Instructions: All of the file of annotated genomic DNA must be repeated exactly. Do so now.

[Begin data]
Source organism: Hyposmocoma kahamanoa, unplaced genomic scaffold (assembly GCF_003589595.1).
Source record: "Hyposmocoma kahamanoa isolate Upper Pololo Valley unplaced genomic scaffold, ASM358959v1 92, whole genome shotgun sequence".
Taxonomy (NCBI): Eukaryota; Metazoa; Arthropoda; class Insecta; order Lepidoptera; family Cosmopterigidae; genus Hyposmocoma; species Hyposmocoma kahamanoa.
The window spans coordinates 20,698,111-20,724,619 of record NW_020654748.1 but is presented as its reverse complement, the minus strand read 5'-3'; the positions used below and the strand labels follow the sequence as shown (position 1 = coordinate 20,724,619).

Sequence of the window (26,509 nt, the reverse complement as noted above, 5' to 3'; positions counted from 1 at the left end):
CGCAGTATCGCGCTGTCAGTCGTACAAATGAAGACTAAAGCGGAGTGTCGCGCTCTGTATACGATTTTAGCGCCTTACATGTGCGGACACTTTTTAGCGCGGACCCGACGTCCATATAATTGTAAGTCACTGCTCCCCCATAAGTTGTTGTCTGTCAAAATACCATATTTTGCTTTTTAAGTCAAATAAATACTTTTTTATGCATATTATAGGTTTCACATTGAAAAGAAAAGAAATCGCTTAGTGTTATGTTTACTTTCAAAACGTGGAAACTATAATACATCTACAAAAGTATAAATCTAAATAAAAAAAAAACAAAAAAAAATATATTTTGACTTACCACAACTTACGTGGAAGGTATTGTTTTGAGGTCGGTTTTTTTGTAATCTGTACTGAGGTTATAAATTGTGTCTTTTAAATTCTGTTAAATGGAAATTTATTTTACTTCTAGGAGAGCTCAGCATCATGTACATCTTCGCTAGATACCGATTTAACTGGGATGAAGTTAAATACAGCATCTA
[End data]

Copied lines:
Source organism: Hyposmocoma kahamanoa, unplaced genomic scaffold (assembly GCF_003589595.1).
Source record: "Hyposmocoma kahamanoa isolate Upper Pololo Valley unplaced genomic scaffold, ASM358959v1 92, whole genome shotgun sequence".
Taxonomy (NCBI): Eukaryota; Metazoa; Arthropoda; class Insecta; order Lepidoptera; family Cosmopterigidae; genus Hyposmocoma; species Hyposmocoma kahamanoa.
The window spans coordinates 20,698,111-20,724,619 of record NW_020654748.1 but is presented as its reverse complement, the minus strand read 5'-3'; the positions used below and the strand labels follow the sequence as shown (position 1 = coordinate 20,724,619).

Sequence of the window (26,509 nt, the reverse complement as noted above, 5' to 3'; positions counted from 1 at the left end):
CGCAGTATCGCGCTGTCAGTCGTACAAATGAAGACTAAAGCGGAGTGTCGCGCTCTGTATACGATTTTAGCGCCTTACATGTGCGGACACTTTTTAGCGCGGACCCGACGTCCATATAATTGTAAGTCACTGCTCCCCCATAAGTTGTTGTCTGTCAAAATACCATATTTTGCTTTTTAAGTCAAATAAATACTTTTTTATGCATATTATAGGTTTCACATTGAAAAGAAAAGAAATCGCTTAGTGTTATGTTTACTTTCAAAACGTGGAAACTATAATACATCTACAAAAGTATAAATCTAAATAAAAAAAAAACAAAAAAAAATATATTTTGACTTACCACAACTTACGTGGAAGGTATTGTTTTGAGGTCGGTTTTTTTGTAATCTGTACTGAGGTTATAAATTGTGTCTTTTAAATTCTGTTAAATGGAAATTTATTTTACTTCTAGGAGAGCTCAGCATCATGTACATCTTCGCTAGATACCGATTTAACTGGGATGAAGTTAAATACAGCATCTA